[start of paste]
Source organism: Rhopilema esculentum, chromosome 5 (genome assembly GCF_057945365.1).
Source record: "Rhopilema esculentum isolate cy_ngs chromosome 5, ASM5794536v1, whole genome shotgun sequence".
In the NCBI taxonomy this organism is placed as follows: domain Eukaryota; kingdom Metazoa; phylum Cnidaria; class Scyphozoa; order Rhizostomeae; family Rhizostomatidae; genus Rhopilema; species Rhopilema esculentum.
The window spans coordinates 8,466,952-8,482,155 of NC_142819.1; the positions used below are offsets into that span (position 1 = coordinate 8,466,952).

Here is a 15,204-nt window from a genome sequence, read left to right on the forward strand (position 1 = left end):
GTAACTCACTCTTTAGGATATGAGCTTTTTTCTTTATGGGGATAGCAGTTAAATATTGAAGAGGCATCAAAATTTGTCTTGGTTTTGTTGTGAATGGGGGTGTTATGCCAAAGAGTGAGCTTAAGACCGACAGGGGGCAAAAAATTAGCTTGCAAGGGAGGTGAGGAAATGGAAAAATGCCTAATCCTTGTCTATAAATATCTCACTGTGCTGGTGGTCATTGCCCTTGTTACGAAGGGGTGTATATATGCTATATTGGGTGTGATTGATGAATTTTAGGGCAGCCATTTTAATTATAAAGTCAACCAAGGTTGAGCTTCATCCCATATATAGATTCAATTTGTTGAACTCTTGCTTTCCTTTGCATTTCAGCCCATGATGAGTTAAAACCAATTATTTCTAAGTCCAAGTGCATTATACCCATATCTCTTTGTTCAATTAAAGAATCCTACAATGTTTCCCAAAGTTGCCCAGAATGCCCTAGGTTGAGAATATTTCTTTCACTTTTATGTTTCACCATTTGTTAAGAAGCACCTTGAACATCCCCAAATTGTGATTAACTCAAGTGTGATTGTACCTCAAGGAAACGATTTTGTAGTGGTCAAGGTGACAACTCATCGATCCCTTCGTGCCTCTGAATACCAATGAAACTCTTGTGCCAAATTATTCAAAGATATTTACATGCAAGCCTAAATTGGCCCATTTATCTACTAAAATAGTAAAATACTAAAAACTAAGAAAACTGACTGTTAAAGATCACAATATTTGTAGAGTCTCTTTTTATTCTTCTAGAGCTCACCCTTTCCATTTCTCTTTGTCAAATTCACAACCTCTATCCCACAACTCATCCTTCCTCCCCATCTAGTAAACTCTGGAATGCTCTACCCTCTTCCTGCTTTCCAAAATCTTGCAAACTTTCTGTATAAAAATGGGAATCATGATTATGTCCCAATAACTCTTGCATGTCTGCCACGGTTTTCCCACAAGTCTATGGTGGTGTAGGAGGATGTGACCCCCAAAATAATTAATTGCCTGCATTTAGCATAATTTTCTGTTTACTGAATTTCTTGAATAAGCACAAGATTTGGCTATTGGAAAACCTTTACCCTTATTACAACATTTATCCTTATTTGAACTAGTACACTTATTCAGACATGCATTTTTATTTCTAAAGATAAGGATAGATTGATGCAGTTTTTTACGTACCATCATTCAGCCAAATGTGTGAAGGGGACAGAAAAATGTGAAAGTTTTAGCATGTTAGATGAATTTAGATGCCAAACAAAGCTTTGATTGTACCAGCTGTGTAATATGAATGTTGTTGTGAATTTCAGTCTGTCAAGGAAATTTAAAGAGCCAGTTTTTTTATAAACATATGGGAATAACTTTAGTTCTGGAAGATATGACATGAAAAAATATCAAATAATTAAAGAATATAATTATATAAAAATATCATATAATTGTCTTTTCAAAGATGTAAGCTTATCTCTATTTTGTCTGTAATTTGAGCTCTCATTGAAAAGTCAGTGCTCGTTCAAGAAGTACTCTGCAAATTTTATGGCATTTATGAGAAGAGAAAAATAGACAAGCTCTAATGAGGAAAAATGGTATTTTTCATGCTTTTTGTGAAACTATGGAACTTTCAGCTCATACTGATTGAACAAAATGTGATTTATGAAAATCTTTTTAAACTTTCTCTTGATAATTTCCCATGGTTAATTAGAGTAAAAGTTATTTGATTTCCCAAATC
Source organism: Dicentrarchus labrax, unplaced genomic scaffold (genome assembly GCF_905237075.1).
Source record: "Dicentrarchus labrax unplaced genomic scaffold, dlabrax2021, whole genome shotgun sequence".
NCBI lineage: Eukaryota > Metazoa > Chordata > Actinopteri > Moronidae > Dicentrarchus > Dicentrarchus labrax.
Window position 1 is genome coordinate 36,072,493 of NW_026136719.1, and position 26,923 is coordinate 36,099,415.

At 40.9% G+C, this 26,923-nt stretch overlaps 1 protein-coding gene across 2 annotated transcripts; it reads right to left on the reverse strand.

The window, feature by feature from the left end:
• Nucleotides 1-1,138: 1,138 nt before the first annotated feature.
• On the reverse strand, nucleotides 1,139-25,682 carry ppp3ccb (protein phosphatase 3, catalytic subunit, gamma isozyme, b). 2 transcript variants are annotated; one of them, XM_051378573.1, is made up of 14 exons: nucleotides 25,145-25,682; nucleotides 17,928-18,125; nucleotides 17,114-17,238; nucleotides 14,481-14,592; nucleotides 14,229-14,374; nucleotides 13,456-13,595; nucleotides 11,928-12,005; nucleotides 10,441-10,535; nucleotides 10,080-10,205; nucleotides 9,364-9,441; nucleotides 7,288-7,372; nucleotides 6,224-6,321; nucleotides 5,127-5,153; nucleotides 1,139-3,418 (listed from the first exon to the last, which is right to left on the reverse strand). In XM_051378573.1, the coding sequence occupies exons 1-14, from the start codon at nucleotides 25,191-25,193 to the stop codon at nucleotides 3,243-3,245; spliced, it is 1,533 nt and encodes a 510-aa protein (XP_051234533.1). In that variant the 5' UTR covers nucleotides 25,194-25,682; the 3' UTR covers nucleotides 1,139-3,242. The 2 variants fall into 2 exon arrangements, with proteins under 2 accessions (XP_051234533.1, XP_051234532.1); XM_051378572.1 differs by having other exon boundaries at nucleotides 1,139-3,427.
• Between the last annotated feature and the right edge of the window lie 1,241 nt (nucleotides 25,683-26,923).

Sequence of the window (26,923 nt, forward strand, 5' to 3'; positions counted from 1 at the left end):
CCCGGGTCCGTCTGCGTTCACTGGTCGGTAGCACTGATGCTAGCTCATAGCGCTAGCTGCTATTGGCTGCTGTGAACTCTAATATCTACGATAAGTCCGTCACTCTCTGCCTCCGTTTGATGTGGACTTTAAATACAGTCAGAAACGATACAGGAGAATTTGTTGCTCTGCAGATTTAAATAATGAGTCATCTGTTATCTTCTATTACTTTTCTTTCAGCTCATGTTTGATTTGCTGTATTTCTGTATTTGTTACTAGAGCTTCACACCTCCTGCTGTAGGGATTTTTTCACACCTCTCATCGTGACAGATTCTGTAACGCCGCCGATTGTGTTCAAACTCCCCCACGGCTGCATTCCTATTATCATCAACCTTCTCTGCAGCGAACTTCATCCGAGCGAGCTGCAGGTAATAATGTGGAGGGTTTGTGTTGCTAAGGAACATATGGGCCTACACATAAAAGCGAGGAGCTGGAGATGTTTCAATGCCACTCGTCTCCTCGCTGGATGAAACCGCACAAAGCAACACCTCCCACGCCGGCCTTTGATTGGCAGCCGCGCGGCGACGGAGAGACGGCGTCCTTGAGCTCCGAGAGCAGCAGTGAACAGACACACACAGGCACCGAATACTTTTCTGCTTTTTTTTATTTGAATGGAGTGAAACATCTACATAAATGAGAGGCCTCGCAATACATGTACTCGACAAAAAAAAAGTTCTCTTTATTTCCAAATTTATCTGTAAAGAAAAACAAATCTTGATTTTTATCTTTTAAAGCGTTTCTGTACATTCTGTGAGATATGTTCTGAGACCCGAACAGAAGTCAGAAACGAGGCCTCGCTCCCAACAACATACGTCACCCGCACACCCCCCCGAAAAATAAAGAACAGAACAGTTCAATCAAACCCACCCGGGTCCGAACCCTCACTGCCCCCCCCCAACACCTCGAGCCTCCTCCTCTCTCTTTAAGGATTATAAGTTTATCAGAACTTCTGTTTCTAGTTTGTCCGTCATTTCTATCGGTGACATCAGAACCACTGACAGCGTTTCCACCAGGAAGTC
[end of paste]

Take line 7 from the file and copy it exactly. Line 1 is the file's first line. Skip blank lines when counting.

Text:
Source organism: Dicentrarchus labrax, unplaced genomic scaffold (genome assembly GCF_905237075.1).